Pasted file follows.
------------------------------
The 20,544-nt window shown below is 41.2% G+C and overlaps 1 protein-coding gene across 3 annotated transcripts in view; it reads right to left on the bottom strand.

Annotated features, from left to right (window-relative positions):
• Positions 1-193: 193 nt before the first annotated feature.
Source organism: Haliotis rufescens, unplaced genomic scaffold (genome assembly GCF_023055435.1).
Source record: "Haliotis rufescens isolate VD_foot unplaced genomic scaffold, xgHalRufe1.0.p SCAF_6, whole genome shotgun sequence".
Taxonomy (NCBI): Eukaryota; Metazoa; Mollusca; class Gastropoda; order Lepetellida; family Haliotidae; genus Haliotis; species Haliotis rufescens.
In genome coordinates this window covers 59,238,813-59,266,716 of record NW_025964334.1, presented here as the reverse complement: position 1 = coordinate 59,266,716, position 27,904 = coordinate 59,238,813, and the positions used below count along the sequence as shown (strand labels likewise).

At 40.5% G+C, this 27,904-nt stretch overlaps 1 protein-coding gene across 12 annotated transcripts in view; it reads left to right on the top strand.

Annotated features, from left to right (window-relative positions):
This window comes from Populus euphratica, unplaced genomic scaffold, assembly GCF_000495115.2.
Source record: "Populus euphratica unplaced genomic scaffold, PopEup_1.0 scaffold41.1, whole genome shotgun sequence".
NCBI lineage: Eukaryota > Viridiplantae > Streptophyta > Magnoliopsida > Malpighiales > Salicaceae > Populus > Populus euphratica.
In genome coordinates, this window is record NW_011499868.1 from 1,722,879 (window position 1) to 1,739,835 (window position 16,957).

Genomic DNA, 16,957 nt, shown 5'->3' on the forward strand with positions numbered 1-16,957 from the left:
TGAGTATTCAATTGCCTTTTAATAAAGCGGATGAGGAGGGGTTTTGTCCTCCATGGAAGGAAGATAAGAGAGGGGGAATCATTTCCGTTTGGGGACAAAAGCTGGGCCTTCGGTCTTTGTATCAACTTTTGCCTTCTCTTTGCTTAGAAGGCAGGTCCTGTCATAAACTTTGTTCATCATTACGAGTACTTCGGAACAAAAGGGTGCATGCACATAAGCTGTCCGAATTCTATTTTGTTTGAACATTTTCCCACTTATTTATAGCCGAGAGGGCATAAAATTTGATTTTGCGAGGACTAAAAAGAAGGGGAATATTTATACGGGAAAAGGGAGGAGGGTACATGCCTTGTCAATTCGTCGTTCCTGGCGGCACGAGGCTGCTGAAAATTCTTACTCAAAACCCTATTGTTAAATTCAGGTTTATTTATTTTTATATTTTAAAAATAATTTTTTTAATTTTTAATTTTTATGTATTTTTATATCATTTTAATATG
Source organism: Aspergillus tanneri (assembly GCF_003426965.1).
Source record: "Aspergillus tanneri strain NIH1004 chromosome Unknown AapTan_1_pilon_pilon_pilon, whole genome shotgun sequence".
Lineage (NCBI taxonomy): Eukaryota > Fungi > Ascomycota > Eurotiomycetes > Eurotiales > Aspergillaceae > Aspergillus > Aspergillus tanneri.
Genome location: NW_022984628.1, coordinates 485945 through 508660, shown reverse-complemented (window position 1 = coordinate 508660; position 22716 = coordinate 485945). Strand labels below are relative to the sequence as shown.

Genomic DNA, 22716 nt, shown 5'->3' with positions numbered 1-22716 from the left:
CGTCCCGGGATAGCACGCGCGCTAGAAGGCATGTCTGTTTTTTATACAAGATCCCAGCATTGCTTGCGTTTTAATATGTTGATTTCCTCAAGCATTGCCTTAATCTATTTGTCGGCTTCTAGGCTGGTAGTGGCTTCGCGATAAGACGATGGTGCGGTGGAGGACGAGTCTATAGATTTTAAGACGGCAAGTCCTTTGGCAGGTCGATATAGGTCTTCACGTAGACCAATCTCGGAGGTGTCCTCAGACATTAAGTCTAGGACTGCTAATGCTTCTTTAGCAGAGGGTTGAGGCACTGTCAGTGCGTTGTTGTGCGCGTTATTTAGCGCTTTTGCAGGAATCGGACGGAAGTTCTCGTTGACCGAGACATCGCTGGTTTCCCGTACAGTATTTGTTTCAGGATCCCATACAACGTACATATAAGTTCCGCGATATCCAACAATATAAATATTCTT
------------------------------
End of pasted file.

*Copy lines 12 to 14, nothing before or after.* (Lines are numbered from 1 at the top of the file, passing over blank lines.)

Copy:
NCBI lineage: Eukaryota > Viridiplantae > Streptophyta > Magnoliopsida > Malpighiales > Salicaceae > Populus > Populus euphratica.
In genome coordinates, this window is record NW_011499868.1 from 1,722,879 (window position 1) to 1,739,835 (window position 16,957).

Genomic DNA, 16,957 nt, shown 5'->3' on the forward strand with positions numbered 1-16,957 from the left: